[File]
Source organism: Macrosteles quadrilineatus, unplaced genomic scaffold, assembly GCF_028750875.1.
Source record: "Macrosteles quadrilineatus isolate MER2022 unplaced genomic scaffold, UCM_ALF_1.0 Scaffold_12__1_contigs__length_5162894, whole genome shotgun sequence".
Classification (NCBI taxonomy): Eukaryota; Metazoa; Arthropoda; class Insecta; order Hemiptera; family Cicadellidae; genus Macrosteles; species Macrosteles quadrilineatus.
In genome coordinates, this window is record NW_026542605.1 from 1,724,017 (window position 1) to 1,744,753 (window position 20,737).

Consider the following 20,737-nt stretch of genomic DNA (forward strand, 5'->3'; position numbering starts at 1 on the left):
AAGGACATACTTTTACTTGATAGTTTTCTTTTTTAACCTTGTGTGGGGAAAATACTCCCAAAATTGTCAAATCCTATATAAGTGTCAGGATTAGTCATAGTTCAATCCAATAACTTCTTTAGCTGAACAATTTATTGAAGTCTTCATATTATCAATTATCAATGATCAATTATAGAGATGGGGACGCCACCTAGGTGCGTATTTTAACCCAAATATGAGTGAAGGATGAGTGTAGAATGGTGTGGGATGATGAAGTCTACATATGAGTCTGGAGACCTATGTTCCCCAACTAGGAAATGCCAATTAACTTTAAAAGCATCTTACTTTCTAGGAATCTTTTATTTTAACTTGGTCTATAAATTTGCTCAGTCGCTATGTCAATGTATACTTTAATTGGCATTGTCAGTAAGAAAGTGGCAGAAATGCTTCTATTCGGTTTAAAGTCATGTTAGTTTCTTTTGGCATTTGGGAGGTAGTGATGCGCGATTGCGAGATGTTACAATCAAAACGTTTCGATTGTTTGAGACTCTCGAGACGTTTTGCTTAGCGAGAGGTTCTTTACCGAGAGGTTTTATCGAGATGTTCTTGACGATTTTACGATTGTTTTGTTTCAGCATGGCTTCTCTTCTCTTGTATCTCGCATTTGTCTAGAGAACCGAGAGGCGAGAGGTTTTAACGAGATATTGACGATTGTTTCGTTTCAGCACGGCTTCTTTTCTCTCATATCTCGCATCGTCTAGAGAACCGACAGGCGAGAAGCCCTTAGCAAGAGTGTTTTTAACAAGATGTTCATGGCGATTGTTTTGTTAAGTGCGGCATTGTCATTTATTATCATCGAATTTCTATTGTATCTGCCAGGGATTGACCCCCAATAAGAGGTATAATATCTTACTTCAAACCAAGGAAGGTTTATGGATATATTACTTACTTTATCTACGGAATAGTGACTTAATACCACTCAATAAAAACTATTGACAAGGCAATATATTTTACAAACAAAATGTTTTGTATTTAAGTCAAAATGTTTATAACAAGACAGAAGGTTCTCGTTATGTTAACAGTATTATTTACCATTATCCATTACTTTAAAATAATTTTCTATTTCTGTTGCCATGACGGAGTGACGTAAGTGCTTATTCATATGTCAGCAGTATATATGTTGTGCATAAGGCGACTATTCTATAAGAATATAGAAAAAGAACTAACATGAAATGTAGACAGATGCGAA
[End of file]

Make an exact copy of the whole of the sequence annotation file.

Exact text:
Source organism: Macrosteles quadrilineatus, unplaced genomic scaffold, assembly GCF_028750875.1.
Source record: "Macrosteles quadrilineatus isolate MER2022 unplaced genomic scaffold, UCM_ALF_1.0 Scaffold_12__1_contigs__length_5162894, whole genome shotgun sequence".
Classification (NCBI taxonomy): Eukaryota; Metazoa; Arthropoda; class Insecta; order Hemiptera; family Cicadellidae; genus Macrosteles; species Macrosteles quadrilineatus.
In genome coordinates, this window is record NW_026542605.1 from 1,724,017 (window position 1) to 1,744,753 (window position 20,737).

Consider the following 20,737-nt stretch of genomic DNA (forward strand, 5'->3'; position numbering starts at 1 on the left):
AAGGACATACTTTTACTTGATAGTTTTCTTTTTTAACCTTGTGTGGGGAAAATACTCCCAAAATTGTCAAATCCTATATAAGTGTCAGGATTAGTCATAGTTCAATCCAATAACTTCTTTAGCTGAACAATTTATTGAAGTCTTCATATTATCAATTATCAATGATCAATTATAGAGATGGGGACGCCACCTAGGTGCGTATTTTAACCCAAATATGAGTGAAGGATGAGTGTAGAATGGTGTGGGATGATGAAGTCTACATATGAGTCTGGAGACCTATGTTCCCCAACTAGGAAATGCCAATTAACTTTAAAAGCATCTTACTTTCTAGGAATCTTTTATTTTAACTTGGTCTATAAATTTGCTCAGTCGCTATGTCAATGTATACTTTAATTGGCATTGTCAGTAAGAAAGTGGCAGAAATGCTTCTATTCGGTTTAAAGTCATGTTAGTTTCTTTTGGCATTTGGGAGGTAGTGATGCGCGATTGCGAGATGTTACAATCAAAACGTTTCGATTGTTTGAGACTCTCGAGACGTTTTGCTTAGCGAGAGGTTCTTTACCGAGAGGTTTTATCGAGATGTTCTTGACGATTTTACGATTGTTTTGTTTCAGCATGGCTTCTCTTCTCTTGTATCTCGCATTTGTCTAGAGAACCGAGAGGCGAGAGGTTTTAACGAGATATTGACGATTGTTTCGTTTCAGCACGGCTTCTTTTCTCTCATATCTCGCATCGTCTAGAGAACCGACAGGCGAGAAGCCCTTAGCAAGAGTGTTTTTAACAAGATGTTCATGGCGATTGTTTTGTTAAGTGCGGCATTGTCATTTATTATCATCGAATTTCTATTGTATCTGCCAGGGATTGACCCCCAATAAGAGGTATAATATCTTACTTCAAACCAAGGAAGGTTTATGGATATATTACTTACTTTATCTACGGAATAGTGACTTAATACCACTCAATAAAAACTATTGACAAGGCAATATATTTTACAAACAAAATGTTTTGTATTTAAGTCAAAATGTTTATAACAAGACAGAAGGTTCTCGTTATGTTAACAGTATTATTTACCATTATCCATTACTTTAAAATAATTTTCTATTTCTGTTGCCATGACGGAGTGACGTAAGTGCTTATTCATATGTCAGCAGTATATATGTTGTGCATAAGGCGACTATTCTATAAGAATATAGAAAAAGAACTAACATGAAATGTAGACAGATGCGAA